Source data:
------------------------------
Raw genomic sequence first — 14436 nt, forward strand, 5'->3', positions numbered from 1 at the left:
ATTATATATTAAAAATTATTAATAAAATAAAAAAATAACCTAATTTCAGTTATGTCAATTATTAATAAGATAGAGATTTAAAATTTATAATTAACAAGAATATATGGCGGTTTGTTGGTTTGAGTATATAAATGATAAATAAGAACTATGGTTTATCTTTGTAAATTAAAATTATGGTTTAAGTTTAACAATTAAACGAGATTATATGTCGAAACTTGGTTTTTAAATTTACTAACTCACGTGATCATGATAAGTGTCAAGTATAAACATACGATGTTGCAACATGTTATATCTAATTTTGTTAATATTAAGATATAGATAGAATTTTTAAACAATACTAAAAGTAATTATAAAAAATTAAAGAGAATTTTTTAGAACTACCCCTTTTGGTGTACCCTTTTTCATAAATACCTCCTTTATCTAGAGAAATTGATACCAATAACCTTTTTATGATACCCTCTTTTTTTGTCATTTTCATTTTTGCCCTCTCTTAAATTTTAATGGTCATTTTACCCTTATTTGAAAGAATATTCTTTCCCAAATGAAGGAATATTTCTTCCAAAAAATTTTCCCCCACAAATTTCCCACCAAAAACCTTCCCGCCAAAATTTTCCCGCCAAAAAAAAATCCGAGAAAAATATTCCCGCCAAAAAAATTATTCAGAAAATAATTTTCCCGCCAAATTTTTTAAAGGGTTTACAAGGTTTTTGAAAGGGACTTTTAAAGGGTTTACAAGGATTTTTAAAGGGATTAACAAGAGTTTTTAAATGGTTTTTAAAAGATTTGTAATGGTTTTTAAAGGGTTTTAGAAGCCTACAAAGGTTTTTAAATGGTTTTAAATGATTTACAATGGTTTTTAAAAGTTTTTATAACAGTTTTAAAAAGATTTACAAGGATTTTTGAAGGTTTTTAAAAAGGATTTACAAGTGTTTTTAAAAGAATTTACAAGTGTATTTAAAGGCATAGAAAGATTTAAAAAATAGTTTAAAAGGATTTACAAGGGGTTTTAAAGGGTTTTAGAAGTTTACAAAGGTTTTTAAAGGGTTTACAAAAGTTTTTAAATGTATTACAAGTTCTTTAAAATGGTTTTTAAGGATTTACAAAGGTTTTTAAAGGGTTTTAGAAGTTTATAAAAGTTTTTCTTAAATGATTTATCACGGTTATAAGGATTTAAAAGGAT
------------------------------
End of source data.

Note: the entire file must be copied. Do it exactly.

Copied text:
Raw genomic sequence first — 14436 nt, forward strand, 5'->3', positions numbered from 1 at the left:
ATTATATATTAAAAATTATTAATAAAATAAAAAAATAACCTAATTTCAGTTATGTCAATTATTAATAAGATAGAGATTTAAAATTTATAATTAACAAGAATATATGGCGGTTTGTTGGTTTGAGTATATAAATGATAAATAAGAACTATGGTTTATCTTTGTAAATTAAAATTATGGTTTAAGTTTAACAATTAAACGAGATTATATGTCGAAACTTGGTTTTTAAATTTACTAACTCACGTGATCATGATAAGTGTCAAGTATAAACATACGATGTTGCAACATGTTATATCTAATTTTGTTAATATTAAGATATAGATAGAATTTTTAAACAATACTAAAAGTAATTATAAAAAATTAAAGAGAATTTTTTAGAACTACCCCTTTTGGTGTACCCTTTTTCATAAATACCTCCTTTATCTAGAGAAATTGATACCAATAACCTTTTTATGATACCCTCTTTTTTTGTCATTTTCATTTTTGCCCTCTCTTAAATTTTAATGGTCATTTTACCCTTATTTGAAAGAATATTCTTTCCCAAATGAAGGAATATTTCTTCCAAAAAATTTTCCCCCACAAATTTCCCACCAAAAACCTTCCCGCCAAAATTTTCCCGCCAAAAAAAAATCCGAGAAAAATATTCCCGCCAAAAAAATTATTCAGAAAATAATTTTCCCGCCAAATTTTTTAAAGGGTTTACAAGGTTTTTGAAAGGGACTTTTAAAGGGTTTACAAGGATTTTTAAAGGGATTAACAAGAGTTTTTAAATGGTTTTTAAAAGATTTGTAATGGTTTTTAAAGGGTTTTAGAAGCCTACAAAGGTTTTTAAATGGTTTTAAATGATTTACAATGGTTTTTAAAAGTTTTTATAACAGTTTTAAAAAGATTTACAAGGATTTTTGAAGGTTTTTAAAAAGGATTTACAAGTGTTTTTAAAAGAATTTACAAGTGTATTTAAAGGCATAGAAAGATTTAAAAAATAGTTTAAAAGGATTTACAAGGGGTTTTAAAGGGTTTTAGAAGTTTACAAAGGTTTTTAAAGGGTTTACAAAAGTTTTTAAATGTATTACAAGTTCTTTAAAATGGTTTTTAAGGATTTACAAAGGTTTTTAAAGGGTTTTAGAAGTTTATAAAAGTTTTTCTTAAATGATTTATCACGGTTATAAGGATTTAAAAGGAT